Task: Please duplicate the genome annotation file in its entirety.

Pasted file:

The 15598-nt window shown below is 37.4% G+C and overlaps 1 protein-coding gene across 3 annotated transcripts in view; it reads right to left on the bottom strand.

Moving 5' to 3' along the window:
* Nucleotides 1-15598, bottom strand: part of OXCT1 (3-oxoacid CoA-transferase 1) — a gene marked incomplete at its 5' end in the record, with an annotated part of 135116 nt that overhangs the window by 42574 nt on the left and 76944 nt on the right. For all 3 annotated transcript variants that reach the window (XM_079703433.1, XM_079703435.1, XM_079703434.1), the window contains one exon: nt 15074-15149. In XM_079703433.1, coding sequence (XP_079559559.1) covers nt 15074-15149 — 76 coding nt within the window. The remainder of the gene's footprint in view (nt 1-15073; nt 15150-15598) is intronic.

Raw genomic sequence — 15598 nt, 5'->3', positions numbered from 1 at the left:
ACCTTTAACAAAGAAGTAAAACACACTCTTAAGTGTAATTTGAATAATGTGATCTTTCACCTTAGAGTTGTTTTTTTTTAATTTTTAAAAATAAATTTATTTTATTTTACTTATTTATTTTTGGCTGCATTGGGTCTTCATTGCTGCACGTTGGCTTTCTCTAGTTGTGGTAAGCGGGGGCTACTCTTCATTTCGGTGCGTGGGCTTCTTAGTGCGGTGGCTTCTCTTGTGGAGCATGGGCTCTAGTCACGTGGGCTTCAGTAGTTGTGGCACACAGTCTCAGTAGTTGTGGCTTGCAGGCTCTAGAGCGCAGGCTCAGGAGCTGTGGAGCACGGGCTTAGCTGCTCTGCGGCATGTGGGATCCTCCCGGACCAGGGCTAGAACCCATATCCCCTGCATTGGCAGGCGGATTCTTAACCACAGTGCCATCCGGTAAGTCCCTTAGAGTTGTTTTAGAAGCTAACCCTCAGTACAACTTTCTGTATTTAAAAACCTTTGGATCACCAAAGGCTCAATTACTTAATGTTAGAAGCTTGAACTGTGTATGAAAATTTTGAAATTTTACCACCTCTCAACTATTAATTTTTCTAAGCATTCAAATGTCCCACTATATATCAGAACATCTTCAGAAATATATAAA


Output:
The 15598-nt window shown below is 37.4% G+C and overlaps 1 protein-coding gene across 3 annotated transcripts in view; it reads right to left on the bottom strand.

Moving 5' to 3' along the window:
* Nucleotides 1-15598, bottom strand: part of OXCT1 (3-oxoacid CoA-transferase 1) — a gene marked incomplete at its 5' end in the record, with an annotated part of 135116 nt that overhangs the window by 42574 nt on the left and 76944 nt on the right. For all 3 annotated transcript variants that reach the window (XM_079703433.1, XM_079703435.1, XM_079703434.1), the window contains one exon: nt 15074-15149. In XM_079703433.1, coding sequence (XP_079559559.1) covers nt 15074-15149 — 76 coding nt within the window. The remainder of the gene's footprint in view (nt 1-15073; nt 15150-15598) is intronic.

Raw genomic sequence — 15598 nt, 5'->3', positions numbered from 1 at the left:
ACCTTTAACAAAGAAGTAAAACACACTCTTAAGTGTAATTTGAATAATGTGATCTTTCACCTTAGAGTTGTTTTTTTTTAATTTTTAAAAATAAATTTATTTTATTTTACTTATTTATTTTTGGCTGCATTGGGTCTTCATTGCTGCACGTTGGCTTTCTCTAGTTGTGGTAAGCGGGGGCTACTCTTCATTTCGGTGCGTGGGCTTCTTAGTGCGGTGGCTTCTCTTGTGGAGCATGGGCTCTAGTCACGTGGGCTTCAGTAGTTGTGGCACACAGTCTCAGTAGTTGTGGCTTGCAGGCTCTAGAGCGCAGGCTCAGGAGCTGTGGAGCACGGGCTTAGCTGCTCTGCGGCATGTGGGATCCTCCCGGACCAGGGCTAGAACCCATATCCCCTGCATTGGCAGGCGGATTCTTAACCACAGTGCCATCCGGTAAGTCCCTTAGAGTTGTTTTAGAAGCTAACCCTCAGTACAACTTTCTGTATTTAAAAACCTTTGGATCACCAAAGGCTCAATTACTTAATGTTAGAAGCTTGAACTGTGTATGAAAATTTTGAAATTTTACCACCTCTCAACTATTAATTTTTCTAAGCATTCAAATGTCCCACTATATATCAGAACATCTTCAGAAATATATAAA